The podcast ScienceFriday has been a reliable source of book recommendations, and such was the case on November 9, when I heard an interview with cardiologist Dr. Sandeep Jauhar called “Mysteries of the Heart.” Jauhar is the director of the Heart Failure Program at Long Island Jewish Medical Center, he is the author of two previous books, and he is an op-ed writer for The New York Times. The episode discussed his latest book, Heart: A History.
What caught my ear and caused me to read the book was the word “mystery” — how can an organ we’ve studied so thoroughly and managed to treat so well still surprise us?
The answer? Metaphor.
The heart is an organ, sure, and Jauhar describes in thorough, not-for-the-squeamish, detail about how advances in treatment of heart disease have come about. But he recognizes the heart is also a metaphor. Every chapter opens with an actual patient’s experience, including that of Jauhar and his family.
As a writer, Jauhar is aware of the many ways we use the word “heart” in English to refer to something other than the actual organ. As a doctor who studies cardiac failure, he is also aware that metaphor sometimes comes closer to describing heart failure than medicine.
Every note I highlighted in this book is about this interaction between what a word or phrase with the word “heart” actually means and what it metaphorically means. And just in case you think I’m approaching this book too much like an English major, Jauhar titled part 1 of the book “Metaphor.” In that section he writes, “If the heart bestows life and death, it also instigates metaphor: it is a vessel that fills with meaning.”
Jauhar, born in America to Indian parents, says these metaphors exist across cultures. He mentions many phrases we use all the time: “take heart,” “speak from the heart,” “learn by heart,” “take something to heart,” “change of heart,” “get to the heart,” and that special place, our “heart of hearts.” What does all that language have to do with the actual heart, that four-chambered organ at the center of our being? A lot — that, we know. How much do the two interrelate? That, we don’t fully know. That’s why part 3 is titled “Mystery.”
In other words, it is increasingly clear that the biological heart is extraordinarily sensitive to our emotional system — to the metaphorical heart, if you will.”
As fate would have it, Maryanne Wolf, author of the book that inspired this column, appeared on SciFri the following week, in a segment titled You Are How You Read. In Reader, Come Home she says reading metaphor is powerful because it activates multiple parts of the brain. For example, reading a metaphor about texture stimulates the region responsible for touch.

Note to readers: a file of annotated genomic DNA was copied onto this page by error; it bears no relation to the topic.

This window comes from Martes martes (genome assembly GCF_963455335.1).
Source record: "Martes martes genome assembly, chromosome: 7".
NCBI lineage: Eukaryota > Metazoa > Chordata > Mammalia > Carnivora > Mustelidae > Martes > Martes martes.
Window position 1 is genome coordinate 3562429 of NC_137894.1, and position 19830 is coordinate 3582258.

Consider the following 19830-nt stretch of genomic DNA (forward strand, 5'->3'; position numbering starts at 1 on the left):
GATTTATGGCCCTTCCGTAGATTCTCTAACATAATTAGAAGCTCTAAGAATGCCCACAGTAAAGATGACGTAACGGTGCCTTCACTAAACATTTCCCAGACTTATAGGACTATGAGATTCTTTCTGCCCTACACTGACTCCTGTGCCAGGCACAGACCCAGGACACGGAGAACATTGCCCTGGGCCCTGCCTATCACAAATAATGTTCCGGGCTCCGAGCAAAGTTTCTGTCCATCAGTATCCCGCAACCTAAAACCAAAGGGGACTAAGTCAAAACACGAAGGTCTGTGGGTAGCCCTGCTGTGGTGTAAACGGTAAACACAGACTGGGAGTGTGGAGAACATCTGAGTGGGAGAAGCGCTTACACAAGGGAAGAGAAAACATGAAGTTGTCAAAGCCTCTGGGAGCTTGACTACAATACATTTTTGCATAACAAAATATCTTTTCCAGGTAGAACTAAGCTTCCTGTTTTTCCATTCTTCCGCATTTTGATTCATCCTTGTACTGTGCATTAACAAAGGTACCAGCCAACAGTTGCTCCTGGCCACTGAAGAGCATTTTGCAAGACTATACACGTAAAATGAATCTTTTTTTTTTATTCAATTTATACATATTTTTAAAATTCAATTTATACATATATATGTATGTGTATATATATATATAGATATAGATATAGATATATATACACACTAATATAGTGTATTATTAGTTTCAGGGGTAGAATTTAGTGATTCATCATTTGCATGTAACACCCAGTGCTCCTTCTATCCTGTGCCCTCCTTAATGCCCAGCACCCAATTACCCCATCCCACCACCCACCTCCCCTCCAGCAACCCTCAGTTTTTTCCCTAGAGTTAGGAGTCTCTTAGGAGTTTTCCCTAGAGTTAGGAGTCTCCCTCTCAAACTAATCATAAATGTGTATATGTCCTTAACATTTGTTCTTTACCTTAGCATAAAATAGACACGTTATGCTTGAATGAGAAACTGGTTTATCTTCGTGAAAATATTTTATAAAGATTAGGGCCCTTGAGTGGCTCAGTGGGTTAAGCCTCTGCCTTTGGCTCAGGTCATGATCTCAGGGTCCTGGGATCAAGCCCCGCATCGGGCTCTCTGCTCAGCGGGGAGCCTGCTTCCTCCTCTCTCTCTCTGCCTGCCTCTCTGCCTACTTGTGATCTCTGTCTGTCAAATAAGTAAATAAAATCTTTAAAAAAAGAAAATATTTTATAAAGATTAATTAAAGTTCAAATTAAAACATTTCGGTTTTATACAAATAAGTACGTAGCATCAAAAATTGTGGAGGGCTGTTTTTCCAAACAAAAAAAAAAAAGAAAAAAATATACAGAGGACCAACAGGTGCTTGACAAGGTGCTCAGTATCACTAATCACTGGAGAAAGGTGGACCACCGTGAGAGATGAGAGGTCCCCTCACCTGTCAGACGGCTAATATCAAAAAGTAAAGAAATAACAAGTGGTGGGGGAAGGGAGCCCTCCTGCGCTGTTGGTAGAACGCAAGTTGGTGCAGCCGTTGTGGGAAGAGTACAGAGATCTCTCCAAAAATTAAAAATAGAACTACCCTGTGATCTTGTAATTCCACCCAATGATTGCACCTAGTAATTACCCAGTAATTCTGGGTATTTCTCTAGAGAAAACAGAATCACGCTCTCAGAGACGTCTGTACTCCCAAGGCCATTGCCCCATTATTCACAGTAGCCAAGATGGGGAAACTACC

That means reading this book about the the heart affected the way my brain interacted with my actual heart. A couple of times I got anxious, thinking of various emotional stresses my heart has suffered. Other times I relaxed, thinking of the physical and spiritual things I do to benefit my heart. It would have been interesting if I could have been hooked up to an EKG while reading.
After so many years in the business, I see heart shapes everywhere: in the splash of raindrops on my windshield, in the beets I slice in my kitchen, in strawberry slivers and bitten cherries.”
I see them everywhere too. I put heart emojis into texts, to communicate love. I know how to cut hearts out of a folded piece of paper to make a valentine. It’s a daily shape in my life. And after reading this book, I’ll see that shape differently.
If I hear the phrase “broken heart,” I’ll think of cardiac arrest. If a sermon mentions people hardening their hearts, I’ll picture clogged arteries. If a friend tells me she’s “lost heart,” I may want press her to tell me what things she is doing to take care of her physical heart.
Because there is a reason we use phrases like “take heart” when we want someone to be brave. When bravery is needed, the actual heart works harder.
Dancing Prophet, our own Glynn Young
The Haunting of Hill House, Shirley Jackson (If you’ve read this 1959 classic, please contact me. And the Netflix series doesn’t count.)
Heart: A History, Sandeep Jauhar
Life on Mars, Tracy K. Smith (Pulitzer-winner for poetry, from the current U.S. poet laureate)
Early Readers and Picture Books
Middle Grade and YA
1. What books have deepened your understanding of metaphor?
2. Did you make some time for deep reading this month? What stories stirred your soul?
3. Share your November pages. Sliced, started, and abandoned are all fair game.
Browse more Reader, Come Home
“Megan Willome’s The Joy of Poetry is not a long book, but it took me longer to read than I expected, because I kept stopping to savor poems and passages, to make note of books mentioned, and to compare Willome’s journey into poetry to my own. The book is many things. An unpretentious, funny, and poignant memoir. A defense of poetry, a response to literature that has touched her life, and a manual on how to write poetry. It’s also the story of a daughter who loses her mother to cancer. The author links these things into a narrative much like that of a novel. I loved this book. As soon as I finished, I began reading it again.”
—David Lee Garrison, author of Playing Bach in the D. C. Metro